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%%%% why-RSA-works/otimes-operator.tex
%%%% Copyright 2012 Peter Franusic.
%%%% All rights reserved.
When $n$ is small, the $\otimes$ operator can be specified using a table.
Table \ref{otimes-15} specifies the $\otimes$ operator for the ring $\mathcal{R}_{15}$.
The format is the same as Table \ref{oplus-15}. The values, of course, are different.
Note the rose-like pattern visible in the table.
The table is symmetrical about the diagonals.
If we ignore column 0, then
row 1 is the reverse of row 14, row 2 is the reverse of row 13, etc.
%%%% otimes-15 table
\caption{$a \otimes b \quad (\mathcal{R}_{15})$}
Table \ref{otimes-15} specifies the value of $a \otimes b$ for every possible pair of $a$ and $b$.
For example, let $a=11$ and $b=8$.
The value of $11 \otimes 8$ is specified at the intersection of row $11$ and column $8$.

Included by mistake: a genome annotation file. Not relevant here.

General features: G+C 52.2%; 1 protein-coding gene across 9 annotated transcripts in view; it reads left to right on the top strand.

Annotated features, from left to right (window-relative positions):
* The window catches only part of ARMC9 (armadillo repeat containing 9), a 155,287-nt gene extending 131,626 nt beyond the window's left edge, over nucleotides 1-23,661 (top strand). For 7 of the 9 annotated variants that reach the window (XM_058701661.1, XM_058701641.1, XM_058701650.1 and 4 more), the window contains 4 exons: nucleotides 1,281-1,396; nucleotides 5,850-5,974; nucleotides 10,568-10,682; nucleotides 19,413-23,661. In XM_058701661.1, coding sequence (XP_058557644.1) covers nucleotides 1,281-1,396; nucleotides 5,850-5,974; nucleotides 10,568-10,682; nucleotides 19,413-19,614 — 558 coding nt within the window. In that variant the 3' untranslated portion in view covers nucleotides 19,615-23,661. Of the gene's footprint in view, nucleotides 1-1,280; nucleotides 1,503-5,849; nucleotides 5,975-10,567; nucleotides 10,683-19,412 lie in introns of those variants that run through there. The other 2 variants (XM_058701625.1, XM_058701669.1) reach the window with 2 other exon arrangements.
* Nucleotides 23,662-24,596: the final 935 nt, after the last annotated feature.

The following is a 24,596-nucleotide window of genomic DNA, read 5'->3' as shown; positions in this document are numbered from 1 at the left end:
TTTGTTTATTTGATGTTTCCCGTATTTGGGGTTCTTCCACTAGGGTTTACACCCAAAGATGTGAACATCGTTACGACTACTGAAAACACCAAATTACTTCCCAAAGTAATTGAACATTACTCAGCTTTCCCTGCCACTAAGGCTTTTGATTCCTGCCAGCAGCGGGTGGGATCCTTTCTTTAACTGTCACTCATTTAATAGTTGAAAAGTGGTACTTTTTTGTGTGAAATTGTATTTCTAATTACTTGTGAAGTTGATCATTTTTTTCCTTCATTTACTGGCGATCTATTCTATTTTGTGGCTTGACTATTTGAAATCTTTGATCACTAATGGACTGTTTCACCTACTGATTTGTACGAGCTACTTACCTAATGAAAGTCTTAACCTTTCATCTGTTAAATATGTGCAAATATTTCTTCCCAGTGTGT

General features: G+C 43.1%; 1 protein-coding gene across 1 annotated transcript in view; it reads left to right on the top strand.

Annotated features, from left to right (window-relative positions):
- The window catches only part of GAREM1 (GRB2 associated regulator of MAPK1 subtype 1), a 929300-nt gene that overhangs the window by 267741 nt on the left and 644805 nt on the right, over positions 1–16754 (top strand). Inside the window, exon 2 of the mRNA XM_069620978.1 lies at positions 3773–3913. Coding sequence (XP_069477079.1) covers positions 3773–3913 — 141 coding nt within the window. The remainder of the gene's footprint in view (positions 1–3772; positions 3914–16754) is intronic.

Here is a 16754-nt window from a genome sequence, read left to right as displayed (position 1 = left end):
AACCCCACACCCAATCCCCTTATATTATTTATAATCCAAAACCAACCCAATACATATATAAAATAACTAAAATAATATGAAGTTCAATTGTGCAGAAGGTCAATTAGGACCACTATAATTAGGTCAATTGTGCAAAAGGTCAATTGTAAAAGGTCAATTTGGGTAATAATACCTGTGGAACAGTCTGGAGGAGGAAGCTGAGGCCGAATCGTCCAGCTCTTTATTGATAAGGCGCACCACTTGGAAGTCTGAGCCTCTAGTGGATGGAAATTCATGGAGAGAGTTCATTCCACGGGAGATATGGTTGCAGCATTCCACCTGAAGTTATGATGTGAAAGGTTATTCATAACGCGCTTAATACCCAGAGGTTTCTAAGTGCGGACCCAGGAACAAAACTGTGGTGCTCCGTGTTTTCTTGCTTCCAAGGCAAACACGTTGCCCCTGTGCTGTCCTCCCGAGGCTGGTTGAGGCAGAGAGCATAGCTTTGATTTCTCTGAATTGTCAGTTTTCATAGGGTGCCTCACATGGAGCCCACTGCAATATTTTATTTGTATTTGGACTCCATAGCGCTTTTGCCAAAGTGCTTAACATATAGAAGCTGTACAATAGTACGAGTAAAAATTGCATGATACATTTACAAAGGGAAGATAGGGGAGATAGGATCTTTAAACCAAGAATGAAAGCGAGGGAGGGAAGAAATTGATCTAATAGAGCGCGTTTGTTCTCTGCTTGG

This value is $13$. Therefore $11 \otimes 8 = 13$.
Notice that every element in the table is in the set $Z_{15}$.
This demonstrates the \emph{multiplicative closure} property of rings.
The multiplicative closure property states that for every pair of elements $a$ and $b$ in $Z_n$,
the product $a \otimes b$ is also an element in $Z_n$.
\[ a \otimes b \in Z_n \]
The value of $a \otimes b$ can also be specified using a rule.
To compute $11 \otimes 8$ we first calculate $11 \times 8$ to get 88.
Since 88 is not an element in $Z_{15}$ we subtract a multiple of the modulus, $kn$.
In this case, $kn = 5 \times 15 = 75$. Therefore $88 - 75 = 13$.
And $13 \in Z_{15}$ so 13 is our final result.
In general, the $\otimes$ operator takes two integers $a$ and $b$,
multiplies them together using normal multiplication,
then subtracts some multiple of $n$ such that the final value is in $Z_n$.
In other words, we subtract whichever $kn$ works in order to get closure,
where $a \otimes b \in Z_n$.
\[ a \otimes b = ab - kn \]